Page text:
When Melinda Bachini’s bile duct cancer (cholangiocarcinoma) spread to her lungs three months after surgery—currently the main treatment, offering the only chance for a cure—as a mom of six, she knew she would have to find another way to beat her cancer. Her oncologist found a clinical trial, which was a potential financial godsend since it meant the experimental treatment would be free. But there was a hitch: Bachini’s insurance wouldn’t cover the cost of standard medical care that went along with the trial. “I didn’t even know that was a possibility,” she says. “I just had no idea. I felt like the rug was pulled out from under my feet. I wasn’t willing to put my family in financial distress over the clinical trial, so we didn’t do it.” She and other cancer patients successfully lobbied her home state of Montana to change the law, but it was too late for Bachini to join that particular trial and benefit from her advocacy. (She eventually qualified for a different federally funded clinical trial that paid all her expenses.)
The financial toxicity of cancer—the high price of care, along with the anxiety and suffering those financial burdens often cause—is well known. Last spring, a study that analyzed 42 clinical trials of cancer drugs approved by the Food and Drug Administration between 2006 and 2015 found that drug costs ranged from $5,454 to $45,004 per month. The average monthly cost more than doubled in that decade, from $7,103 in 2006 to $15,535 in 2015. Prices have continued to rise, and new drugs are prescribed in combination, further increasing costs. With rising co-pays, co-insurance and deductibles for private insurance, patients have to bear more of the costs of treatment. In one study of 9.5 million people diagnosed with cancer, 42.4 percent said they exhausted their entire savings and all their assets within two years of their diagnosis.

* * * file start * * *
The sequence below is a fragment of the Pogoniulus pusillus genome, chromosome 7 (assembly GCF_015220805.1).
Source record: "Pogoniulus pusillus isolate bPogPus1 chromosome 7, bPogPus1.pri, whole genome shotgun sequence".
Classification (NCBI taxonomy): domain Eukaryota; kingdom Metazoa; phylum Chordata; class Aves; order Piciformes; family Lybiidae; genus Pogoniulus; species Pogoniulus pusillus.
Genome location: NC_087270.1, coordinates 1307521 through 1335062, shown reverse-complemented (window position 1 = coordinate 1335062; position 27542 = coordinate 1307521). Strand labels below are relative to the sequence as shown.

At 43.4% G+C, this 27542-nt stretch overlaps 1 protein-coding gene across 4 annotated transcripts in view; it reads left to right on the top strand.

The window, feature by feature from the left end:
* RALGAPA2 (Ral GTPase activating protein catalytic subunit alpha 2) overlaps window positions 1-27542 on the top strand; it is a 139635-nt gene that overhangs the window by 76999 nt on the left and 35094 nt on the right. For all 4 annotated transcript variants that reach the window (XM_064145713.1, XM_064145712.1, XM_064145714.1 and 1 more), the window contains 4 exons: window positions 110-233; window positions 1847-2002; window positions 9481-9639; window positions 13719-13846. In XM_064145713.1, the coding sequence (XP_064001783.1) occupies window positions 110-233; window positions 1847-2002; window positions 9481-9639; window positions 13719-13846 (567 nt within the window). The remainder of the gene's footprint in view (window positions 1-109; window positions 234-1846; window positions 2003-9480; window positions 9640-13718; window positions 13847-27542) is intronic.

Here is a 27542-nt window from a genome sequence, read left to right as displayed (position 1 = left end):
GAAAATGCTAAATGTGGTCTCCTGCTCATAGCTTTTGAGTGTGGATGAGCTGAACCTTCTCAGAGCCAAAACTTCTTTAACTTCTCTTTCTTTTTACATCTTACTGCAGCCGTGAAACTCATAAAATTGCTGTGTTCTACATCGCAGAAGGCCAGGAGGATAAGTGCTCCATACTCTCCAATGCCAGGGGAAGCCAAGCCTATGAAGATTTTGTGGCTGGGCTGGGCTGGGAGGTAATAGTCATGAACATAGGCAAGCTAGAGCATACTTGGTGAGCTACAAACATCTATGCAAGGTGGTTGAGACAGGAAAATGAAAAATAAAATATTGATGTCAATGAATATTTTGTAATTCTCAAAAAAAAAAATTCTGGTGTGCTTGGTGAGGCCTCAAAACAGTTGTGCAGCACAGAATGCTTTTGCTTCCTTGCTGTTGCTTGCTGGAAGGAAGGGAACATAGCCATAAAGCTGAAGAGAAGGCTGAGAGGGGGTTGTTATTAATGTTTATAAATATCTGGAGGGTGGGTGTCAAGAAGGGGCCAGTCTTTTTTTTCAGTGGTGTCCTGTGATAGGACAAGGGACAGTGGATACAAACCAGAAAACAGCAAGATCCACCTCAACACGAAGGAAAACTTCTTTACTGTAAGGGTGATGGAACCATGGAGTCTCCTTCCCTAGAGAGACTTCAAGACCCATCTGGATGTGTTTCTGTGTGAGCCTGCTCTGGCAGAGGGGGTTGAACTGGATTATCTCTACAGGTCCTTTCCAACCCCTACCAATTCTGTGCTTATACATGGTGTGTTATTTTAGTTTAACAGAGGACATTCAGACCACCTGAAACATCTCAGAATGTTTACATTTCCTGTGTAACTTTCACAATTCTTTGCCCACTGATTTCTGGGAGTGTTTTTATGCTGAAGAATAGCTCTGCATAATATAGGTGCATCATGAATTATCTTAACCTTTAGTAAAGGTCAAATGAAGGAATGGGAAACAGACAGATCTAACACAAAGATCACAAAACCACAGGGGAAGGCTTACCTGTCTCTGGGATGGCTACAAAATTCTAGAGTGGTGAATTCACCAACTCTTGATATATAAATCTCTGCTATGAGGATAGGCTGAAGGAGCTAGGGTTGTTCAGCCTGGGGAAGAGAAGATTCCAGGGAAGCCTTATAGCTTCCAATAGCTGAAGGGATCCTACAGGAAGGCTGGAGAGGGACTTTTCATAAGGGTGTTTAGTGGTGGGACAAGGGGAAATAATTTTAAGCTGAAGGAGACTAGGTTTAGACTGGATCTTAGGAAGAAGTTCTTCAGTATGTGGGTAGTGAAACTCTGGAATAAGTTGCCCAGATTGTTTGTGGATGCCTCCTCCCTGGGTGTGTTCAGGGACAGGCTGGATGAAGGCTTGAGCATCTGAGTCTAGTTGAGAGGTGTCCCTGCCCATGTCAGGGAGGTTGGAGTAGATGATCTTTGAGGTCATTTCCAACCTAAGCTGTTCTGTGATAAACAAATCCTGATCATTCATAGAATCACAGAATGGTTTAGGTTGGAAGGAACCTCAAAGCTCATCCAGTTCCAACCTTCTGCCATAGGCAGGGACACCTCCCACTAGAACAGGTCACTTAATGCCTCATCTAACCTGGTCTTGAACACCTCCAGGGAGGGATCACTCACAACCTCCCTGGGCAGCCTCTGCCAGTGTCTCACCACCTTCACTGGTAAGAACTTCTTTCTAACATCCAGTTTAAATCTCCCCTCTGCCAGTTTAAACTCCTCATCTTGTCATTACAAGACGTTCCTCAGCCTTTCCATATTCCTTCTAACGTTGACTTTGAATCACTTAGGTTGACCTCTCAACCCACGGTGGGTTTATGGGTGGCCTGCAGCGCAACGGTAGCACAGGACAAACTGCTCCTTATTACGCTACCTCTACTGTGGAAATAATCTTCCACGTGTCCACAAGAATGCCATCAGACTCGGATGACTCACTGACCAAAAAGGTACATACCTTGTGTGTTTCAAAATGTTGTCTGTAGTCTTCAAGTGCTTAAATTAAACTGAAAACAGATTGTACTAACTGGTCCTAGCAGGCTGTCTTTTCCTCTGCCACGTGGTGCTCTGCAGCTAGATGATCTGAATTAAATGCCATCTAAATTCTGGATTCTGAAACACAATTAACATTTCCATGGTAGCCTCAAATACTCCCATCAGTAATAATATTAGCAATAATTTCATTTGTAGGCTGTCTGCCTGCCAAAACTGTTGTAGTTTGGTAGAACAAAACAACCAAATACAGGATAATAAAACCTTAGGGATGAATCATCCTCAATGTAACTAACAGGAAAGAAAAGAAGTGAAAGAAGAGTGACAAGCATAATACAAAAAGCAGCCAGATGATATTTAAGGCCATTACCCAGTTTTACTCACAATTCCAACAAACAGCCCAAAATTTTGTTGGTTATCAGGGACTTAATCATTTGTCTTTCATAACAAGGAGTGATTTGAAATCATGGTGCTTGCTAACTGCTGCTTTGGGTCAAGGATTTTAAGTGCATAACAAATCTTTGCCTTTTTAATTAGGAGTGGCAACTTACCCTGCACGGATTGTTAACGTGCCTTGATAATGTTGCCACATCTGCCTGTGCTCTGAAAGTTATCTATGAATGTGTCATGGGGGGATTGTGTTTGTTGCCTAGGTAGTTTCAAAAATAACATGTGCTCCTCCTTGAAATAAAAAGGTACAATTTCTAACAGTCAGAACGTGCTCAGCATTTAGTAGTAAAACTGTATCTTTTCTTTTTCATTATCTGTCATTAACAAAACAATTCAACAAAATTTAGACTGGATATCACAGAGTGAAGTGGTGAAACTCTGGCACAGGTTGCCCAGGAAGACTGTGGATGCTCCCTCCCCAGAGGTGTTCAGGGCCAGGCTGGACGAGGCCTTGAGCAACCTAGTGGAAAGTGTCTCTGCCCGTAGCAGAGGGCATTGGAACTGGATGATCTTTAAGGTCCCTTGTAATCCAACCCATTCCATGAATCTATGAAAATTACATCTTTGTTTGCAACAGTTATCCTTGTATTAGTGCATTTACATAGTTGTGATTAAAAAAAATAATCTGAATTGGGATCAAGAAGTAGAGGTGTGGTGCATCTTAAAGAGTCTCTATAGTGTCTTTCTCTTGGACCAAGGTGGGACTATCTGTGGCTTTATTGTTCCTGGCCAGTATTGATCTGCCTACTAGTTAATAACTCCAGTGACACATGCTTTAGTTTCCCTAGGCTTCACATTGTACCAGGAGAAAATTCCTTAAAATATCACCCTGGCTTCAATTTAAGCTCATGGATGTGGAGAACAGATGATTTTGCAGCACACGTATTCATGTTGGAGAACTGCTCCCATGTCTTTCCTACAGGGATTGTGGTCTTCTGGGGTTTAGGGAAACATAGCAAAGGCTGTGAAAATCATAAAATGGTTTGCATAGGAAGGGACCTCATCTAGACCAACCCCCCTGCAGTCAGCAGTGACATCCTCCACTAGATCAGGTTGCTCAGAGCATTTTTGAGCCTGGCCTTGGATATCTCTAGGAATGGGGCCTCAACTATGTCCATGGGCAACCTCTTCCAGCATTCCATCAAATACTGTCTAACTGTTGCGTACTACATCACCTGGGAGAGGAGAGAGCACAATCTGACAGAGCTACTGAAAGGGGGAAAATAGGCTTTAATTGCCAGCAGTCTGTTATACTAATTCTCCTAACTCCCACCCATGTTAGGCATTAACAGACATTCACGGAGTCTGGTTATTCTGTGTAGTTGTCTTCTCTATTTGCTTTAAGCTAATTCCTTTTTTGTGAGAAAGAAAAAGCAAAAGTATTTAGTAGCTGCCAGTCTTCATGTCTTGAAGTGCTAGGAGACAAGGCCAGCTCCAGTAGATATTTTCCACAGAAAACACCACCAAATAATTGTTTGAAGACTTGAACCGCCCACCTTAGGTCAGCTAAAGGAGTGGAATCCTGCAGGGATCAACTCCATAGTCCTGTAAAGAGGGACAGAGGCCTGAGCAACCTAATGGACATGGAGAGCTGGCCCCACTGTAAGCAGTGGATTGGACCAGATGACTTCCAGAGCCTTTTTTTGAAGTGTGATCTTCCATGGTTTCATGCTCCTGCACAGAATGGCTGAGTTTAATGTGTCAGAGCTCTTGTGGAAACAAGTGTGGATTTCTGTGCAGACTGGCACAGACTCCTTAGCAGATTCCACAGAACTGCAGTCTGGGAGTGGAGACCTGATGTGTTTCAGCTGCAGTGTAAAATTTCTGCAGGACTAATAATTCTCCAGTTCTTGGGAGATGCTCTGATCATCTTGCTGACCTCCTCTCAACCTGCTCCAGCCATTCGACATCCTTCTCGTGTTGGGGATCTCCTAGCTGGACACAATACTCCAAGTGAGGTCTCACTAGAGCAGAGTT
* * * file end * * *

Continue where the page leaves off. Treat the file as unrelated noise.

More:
The results can be medically harmful as well. Research has shown that cancer patients confronted with high out-of-pocket costs may choose to forgo recommended treatments. People with cancer face a nearly threefold increased risk of bankruptcy, and research has found that people with cancer who do go bankrupt face a 79 percent higher risk of mortality than those who remain financially solvent.
Part of the problem is the insurance industry’s lack of transparency concerning costs and coverage. In a recent study, “even when people were savvy, had asked the right questions, gone to the insurance websites and talked with their HR representatives, they were still being hit with unexpected bills or payments that they had to share more and more of out of pocket,” says Mary Politi, PhD, associate professor of surgery at Washington University in St. Louis.
Politi has firsthand experience with these challenges: Her mother received a bill for $11,000 just weeks after her father died from cancer in 2010. His insurer had denied a claim for one of her dad’s last chemotherapy treatments, deeming it “experimental” even though he had had the same therapy a few times and those other sessions had been covered. And it took many months and calls to resolve the issue. “It was really confusing,” says Politi. “And he had great insurance, so it wasn’t a case of being underinsured or having no insurance. It can happen no matter what your plan is.”
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